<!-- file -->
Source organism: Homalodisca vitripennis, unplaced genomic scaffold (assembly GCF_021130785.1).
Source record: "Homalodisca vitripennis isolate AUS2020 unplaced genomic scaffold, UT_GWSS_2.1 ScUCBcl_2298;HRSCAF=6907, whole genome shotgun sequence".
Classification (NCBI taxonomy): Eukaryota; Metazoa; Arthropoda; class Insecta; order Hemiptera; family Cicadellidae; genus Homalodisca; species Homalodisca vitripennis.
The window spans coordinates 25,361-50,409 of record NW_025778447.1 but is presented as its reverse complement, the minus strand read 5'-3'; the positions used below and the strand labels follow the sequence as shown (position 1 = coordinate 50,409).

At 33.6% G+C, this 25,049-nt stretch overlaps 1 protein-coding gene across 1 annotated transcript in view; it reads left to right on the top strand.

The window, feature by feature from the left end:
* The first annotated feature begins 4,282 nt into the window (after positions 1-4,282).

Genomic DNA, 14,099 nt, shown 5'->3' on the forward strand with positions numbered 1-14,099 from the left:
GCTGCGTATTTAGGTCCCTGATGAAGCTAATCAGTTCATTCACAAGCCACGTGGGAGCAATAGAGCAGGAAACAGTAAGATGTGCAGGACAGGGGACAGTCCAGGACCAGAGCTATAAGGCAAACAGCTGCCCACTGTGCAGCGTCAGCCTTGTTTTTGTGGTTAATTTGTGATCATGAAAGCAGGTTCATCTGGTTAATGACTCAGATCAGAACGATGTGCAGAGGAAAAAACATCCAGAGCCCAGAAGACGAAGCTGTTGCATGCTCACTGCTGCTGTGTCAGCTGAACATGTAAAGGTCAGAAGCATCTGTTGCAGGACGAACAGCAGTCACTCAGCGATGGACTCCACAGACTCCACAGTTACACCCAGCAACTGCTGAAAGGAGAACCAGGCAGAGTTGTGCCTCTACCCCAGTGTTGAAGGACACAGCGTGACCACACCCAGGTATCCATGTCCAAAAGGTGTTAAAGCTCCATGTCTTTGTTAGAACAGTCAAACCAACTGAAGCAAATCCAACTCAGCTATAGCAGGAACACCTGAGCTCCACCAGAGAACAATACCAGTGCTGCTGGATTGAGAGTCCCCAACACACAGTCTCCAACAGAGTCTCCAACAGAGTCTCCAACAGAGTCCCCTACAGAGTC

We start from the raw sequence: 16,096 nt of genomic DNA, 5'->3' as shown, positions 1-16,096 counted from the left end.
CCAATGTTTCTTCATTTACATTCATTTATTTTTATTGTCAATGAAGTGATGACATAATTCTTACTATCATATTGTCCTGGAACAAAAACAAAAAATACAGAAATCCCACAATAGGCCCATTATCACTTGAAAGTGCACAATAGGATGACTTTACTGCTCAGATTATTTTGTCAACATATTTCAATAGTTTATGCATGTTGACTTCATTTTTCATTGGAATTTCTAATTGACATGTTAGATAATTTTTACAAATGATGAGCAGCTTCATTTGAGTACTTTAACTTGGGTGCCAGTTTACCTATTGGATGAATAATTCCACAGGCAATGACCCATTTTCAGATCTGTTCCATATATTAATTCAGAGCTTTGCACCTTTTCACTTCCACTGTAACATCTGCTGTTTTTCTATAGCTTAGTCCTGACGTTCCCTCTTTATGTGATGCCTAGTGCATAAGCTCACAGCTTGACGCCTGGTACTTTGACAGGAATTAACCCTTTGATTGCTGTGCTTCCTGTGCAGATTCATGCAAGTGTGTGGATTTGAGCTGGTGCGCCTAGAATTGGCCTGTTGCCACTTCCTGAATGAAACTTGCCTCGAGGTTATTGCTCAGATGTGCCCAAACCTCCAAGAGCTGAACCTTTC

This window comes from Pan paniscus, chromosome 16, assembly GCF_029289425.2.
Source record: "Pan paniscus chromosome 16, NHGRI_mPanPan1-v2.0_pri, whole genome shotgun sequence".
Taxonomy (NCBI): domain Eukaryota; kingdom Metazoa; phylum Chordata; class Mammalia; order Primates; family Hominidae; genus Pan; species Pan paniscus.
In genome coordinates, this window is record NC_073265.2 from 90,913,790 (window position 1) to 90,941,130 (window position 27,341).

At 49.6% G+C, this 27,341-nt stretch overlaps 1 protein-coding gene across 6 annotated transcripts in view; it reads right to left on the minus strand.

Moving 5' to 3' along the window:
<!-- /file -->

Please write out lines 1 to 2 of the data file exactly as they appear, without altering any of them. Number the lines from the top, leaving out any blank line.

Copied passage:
Source organism: Homalodisca vitripennis, unplaced genomic scaffold (assembly GCF_021130785.1).
Source record: "Homalodisca vitripennis isolate AUS2020 unplaced genomic scaffold, UT_GWSS_2.1 ScUCBcl_2298;HRSCAF=6907, whole genome shotgun sequence".